Head Smacker: GOP health care plan would make the poor sicker so they can make the rich wealthier


March 8, 2017

“This bill sends a loud and clear message: tax cuts for special interests and the wealthy matter more than your health care.”

This is how Sen. Ron Wyden (D-OR) described House Republicans’ legislation, unveiled on March 6, to repeal the Affordable Care Act and dismantle Medicaid. There’s so much head-smacking material in their versions of the health care plan that it’s hard to know where to begin, but let’s start with the fact that low- and middle-income people stand to lose a lot, while the rich stand to gain enormously.

As we noted in our statement released earlier today, “The House legislation to repeal the Affordable Care Act would carry out a stunning attack on health care for low- and moderate-income people, ending coverage for millions of Americans. The legislation would phase out Medicaid coverage for people slightly over the poverty line and dismantle the core Medicaid program. People with modest incomes now getting health coverage through the exchanges would see their costs soaring unaffordably. Standards of care would be eroded. Children, seniors, working families, people with disabilities would all be hurt by the restrictions in the legislation. Who is helped? The richest Americans. Their gains are breathtaking: $300 billion in tax cuts estimated over the next ten years. According to the Tax Policy Center, the wealthiest one-tenth of one percent of earners would gain on average more than $195,000 each. Drug and medical device companies gain; so do health insurance firms.”

That’s right – the GOP legislation would cut taxes on the wealthy by hundreds of billions of dollars, taxes that are being used to finance the ACA, while gutting coverage for low-income people. Politico outlined the specifics of the tax cuts.

But there’s more. In order to give the rich more money, the GOP legislation would provide low-income people with tax credits often worth thousands of dollars less per person than the ACA’s subsidies. This means millions would be priced out of the market or be forced to settle for inadequate coverage. The legislation also provides for health savings accounts that are a great tax break for upper income people, but won’t help people with less income who can’t afford to sock money away for times of need.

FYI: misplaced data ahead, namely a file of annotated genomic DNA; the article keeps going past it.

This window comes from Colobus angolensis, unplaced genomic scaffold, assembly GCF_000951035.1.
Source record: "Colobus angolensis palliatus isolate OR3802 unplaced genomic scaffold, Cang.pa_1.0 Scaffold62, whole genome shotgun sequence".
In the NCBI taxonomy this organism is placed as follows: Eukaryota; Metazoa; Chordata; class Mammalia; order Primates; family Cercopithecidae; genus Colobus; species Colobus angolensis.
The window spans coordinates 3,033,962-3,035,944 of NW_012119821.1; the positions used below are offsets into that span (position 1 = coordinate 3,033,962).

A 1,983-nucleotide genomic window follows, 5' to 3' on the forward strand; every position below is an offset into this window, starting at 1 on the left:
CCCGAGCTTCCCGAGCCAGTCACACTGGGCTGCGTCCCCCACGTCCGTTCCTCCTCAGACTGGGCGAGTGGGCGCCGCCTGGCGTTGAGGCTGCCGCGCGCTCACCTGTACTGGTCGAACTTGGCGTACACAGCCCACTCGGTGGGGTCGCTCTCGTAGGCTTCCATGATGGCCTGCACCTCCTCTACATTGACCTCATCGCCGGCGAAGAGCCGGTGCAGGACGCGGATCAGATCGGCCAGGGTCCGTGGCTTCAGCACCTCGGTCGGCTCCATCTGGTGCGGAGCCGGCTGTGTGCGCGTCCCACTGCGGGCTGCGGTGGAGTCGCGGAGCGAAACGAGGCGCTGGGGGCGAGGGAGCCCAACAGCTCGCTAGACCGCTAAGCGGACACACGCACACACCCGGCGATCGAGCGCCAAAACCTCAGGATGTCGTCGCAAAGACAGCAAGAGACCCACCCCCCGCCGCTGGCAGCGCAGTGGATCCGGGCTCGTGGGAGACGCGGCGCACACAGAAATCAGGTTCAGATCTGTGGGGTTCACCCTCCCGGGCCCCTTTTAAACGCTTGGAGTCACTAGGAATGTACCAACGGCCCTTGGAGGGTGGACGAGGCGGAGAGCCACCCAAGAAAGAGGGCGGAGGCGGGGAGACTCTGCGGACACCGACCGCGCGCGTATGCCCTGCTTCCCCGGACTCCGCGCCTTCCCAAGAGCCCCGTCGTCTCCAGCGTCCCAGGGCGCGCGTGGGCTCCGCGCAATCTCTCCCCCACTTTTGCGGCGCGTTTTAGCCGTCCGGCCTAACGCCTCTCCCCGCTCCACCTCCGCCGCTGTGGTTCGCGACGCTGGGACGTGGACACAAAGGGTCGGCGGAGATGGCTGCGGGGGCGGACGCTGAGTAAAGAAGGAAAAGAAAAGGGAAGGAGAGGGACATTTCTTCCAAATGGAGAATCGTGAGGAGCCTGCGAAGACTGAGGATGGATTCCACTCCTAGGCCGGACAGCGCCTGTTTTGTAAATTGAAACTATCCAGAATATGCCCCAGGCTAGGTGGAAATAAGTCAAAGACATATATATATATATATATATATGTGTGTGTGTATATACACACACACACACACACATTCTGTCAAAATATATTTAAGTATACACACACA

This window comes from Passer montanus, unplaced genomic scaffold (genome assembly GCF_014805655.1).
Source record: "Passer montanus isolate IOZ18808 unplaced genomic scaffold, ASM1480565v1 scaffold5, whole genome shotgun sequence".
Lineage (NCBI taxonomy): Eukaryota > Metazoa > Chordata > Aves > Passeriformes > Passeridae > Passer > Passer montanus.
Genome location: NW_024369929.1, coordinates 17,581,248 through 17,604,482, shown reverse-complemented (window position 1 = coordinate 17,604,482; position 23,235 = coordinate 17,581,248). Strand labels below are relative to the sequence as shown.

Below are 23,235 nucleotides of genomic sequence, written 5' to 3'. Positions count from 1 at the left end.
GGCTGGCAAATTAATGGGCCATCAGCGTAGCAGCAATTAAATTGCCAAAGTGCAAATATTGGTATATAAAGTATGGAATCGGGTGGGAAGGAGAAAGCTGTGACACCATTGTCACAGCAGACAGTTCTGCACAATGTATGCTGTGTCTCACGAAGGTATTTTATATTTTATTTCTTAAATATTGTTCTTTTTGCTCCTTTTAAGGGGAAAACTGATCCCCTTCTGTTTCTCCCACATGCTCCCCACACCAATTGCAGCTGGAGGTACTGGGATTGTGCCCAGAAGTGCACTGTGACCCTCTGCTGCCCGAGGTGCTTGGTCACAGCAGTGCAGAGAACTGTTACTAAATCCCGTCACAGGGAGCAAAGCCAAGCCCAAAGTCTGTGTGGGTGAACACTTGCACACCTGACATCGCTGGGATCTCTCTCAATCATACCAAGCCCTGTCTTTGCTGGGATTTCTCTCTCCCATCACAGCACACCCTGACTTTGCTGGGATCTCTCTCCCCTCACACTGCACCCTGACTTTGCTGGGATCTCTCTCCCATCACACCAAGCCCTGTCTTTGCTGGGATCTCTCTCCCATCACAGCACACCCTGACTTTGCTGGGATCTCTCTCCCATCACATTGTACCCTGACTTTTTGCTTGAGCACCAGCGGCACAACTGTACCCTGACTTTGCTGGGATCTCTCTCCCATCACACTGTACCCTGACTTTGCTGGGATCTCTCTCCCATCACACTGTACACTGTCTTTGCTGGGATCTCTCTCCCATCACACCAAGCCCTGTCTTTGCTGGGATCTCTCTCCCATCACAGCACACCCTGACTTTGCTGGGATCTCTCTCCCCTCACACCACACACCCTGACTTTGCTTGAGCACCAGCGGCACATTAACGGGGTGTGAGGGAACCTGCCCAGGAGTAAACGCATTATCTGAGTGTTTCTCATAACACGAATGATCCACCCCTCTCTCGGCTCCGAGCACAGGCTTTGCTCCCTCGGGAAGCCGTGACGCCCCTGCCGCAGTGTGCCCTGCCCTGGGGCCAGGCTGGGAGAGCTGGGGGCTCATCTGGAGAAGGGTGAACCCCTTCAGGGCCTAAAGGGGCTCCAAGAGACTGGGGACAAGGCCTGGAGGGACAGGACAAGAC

In addition, the legislation would fundamentally dismantle Medicaid, which touches almost 1 in 5 Americans. We’ve previously written about some of the threats to Medicaid here and here – how the GOP plan calls for eliminating the federal commitment to match what states spend and instead instituting “per capita caps” that would limit the amount of money available to states to serve its residents on Medicaid. The 11 million low-income Americans who were able to get health insurance through the Medicaid expansion would eventually lose that coverage if states are unable to assume large cost increases. The program would be left unable to respond to future needs. The Center for Law and Social Policy (CLASP), the Center on Budget and Policy Priorities and Families USA all have pieces showing how these block grants and per capita caps would lead to damaging cuts and hurt low-income people.

These are just a few of the many reasons why we’re asking you to tell your members of Congress to reject this unconscionable attack on health care for low- and middle-income people – the very people President Trump claimed to be fighting for during his campaign. Two committees in the House – the Energy and Commerce Committee and the Ways and Means Committee – could take up the legislation as early as Wednesday, March 8th, and the bill could be voted on by the full House next week. It’s imperative that you let your elected officials know that you don’t support this attack on the health care that has saved lives and helped the most vulnerable. Email or call your representative today!

As Ron Pollack of Families USA said, “The GOP health care proposal would be laughable if its consequences weren’t so devastating.” We couldn’t agree more.

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